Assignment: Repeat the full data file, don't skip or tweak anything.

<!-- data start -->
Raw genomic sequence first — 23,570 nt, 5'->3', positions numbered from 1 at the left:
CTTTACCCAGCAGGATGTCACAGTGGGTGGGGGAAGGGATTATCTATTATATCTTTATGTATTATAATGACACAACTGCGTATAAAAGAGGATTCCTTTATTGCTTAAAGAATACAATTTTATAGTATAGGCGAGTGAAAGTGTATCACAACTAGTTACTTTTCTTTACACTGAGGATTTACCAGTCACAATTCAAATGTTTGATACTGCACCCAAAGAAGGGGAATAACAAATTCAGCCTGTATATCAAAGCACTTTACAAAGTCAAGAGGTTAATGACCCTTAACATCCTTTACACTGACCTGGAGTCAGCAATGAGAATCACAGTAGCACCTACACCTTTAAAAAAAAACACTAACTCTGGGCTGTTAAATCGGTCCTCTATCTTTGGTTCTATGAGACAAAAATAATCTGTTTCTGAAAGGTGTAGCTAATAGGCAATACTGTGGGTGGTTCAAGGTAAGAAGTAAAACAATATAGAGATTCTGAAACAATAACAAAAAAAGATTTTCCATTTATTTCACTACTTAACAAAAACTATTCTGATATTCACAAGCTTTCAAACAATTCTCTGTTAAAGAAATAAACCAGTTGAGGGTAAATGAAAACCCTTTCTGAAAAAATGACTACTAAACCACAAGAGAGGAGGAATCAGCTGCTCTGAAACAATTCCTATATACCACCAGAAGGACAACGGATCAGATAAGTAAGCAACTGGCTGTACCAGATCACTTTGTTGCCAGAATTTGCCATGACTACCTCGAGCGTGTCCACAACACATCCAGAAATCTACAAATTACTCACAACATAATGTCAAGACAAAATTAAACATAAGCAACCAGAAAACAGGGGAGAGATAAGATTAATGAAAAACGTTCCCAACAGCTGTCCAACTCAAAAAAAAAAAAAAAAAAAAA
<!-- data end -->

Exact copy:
Raw genomic sequence first — 23,570 nt, 5'->3', positions numbered from 1 at the left:
CTTTACCCAGCAGGATGTCACAGTGGGTGGGGGAAGGGATTATCTATTATATCTTTATGTATTATAATGACACAACTGCGTATAAAAGAGGATTCCTTTATTGCTTAAAGAATACAATTTTATAGTATAGGCGAGTGAAAGTGTATCACAACTAGTTACTTTTCTTTACACTGAGGATTTACCAGTCACAATTCAAATGTTTGATACTGCACCCAAAGAAGGGGAATAACAAATTCAGCCTGTATATCAAAGCACTTTACAAAGTCAAGAGGTTAATGACCCTTAACATCCTTTACACTGACCTGGAGTCAGCAATGAGAATCACAGTAGCACCTACACCTTTAAAAAAAAACACTAACTCTGGGCTGTTAAATCGGTCCTCTATCTTTGGTTCTATGAGACAAAAATAATCTGTTTCTGAAAGGTGTAGCTAATAGGCAATACTGTGGGTGGTTCAAGGTAAGAAGTAAAACAATATAGAGATTCTGAAACAATAACAAAAAAAGATTTTCCATTTATTTCACTACTTAACAAAAACTATTCTGATATTCACAAGCTTTCAAACAATTCTCTGTTAAAGAAATAAACCAGTTGAGGGTAAATGAAAACCCTTTCTGAAAAAATGACTACTAAACCACAAGAGAGGAGGAATCAGCTGCTCTGAAACAATTCCTATATACCACCAGAAGGACAACGGATCAGATAAGTAAGCAACTGGCTGTACCAGATCACTTTGTTGCCAGAATTTGCCATGACTACCTCGAGCGTGTCCACAACACATCCAGAAATCTACAAATTACTCACAACATAATGTCAAGACAAAATTAAACATAAGCAACCAGAAAACAGGGGAGAGATAAGATTAATGAAAAACGTTCCCAACAGCTGTCCAACTCAAAAAAAAAAAAAAAAAAAAA